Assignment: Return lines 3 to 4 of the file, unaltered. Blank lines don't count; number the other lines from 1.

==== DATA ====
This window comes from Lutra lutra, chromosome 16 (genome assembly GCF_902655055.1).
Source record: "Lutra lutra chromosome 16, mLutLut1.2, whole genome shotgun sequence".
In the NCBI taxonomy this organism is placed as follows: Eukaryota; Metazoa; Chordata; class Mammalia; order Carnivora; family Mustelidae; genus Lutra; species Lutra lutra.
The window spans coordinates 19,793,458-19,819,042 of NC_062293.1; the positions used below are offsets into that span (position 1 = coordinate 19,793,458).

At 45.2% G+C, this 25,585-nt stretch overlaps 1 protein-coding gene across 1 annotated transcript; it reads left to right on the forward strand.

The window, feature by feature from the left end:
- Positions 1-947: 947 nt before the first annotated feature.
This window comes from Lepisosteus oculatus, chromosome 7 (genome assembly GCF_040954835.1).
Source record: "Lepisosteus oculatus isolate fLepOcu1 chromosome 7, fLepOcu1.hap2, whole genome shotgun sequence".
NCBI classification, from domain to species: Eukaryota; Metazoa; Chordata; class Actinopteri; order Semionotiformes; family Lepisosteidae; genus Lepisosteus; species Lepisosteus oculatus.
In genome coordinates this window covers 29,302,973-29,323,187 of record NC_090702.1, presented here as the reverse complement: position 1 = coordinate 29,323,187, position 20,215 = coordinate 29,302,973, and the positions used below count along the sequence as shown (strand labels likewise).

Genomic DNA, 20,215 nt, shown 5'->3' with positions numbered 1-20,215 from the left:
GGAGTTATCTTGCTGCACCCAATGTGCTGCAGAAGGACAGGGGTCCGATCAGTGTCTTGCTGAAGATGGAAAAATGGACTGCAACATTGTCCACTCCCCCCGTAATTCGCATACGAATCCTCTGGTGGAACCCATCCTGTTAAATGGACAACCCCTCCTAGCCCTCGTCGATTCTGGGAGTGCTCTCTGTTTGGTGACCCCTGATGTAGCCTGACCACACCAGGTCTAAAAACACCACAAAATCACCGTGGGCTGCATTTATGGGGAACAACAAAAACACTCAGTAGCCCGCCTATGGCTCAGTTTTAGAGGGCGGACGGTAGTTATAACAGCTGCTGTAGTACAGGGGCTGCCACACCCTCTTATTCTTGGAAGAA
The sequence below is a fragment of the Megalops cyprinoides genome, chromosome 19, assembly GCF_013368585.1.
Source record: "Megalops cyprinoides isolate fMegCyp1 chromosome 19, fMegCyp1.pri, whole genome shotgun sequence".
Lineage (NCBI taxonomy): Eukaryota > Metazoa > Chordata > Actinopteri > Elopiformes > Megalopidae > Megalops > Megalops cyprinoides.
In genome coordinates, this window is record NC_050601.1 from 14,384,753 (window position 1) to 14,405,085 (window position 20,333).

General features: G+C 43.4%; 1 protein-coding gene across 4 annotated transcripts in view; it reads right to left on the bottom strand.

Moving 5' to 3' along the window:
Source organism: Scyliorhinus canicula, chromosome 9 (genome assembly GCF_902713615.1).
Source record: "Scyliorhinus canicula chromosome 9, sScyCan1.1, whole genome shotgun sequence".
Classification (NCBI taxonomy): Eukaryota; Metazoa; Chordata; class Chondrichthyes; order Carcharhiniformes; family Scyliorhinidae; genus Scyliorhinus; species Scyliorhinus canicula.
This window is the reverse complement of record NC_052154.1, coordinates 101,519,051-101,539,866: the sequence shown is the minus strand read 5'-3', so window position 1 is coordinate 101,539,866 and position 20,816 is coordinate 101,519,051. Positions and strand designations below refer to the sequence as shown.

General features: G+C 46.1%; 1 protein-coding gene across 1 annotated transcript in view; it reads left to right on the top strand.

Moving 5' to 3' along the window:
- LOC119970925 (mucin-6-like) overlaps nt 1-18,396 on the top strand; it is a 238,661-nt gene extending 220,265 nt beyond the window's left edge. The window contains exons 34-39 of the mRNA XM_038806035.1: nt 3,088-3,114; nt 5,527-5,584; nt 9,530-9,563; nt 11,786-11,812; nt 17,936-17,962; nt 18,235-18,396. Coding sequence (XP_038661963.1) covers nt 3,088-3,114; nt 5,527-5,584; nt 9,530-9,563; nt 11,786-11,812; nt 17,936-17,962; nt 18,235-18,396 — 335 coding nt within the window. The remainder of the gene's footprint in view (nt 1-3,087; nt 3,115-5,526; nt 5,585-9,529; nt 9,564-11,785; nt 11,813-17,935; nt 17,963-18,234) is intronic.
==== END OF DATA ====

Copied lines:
In the NCBI taxonomy this organism is placed as follows: Eukaryota; Metazoa; Chordata; class Mammalia; order Carnivora; family Mustelidae; genus Lutra; species Lutra lutra.
The window spans coordinates 19,793,458-19,819,042 of NC_062293.1; the positions used below are offsets into that span (position 1 = coordinate 19,793,458).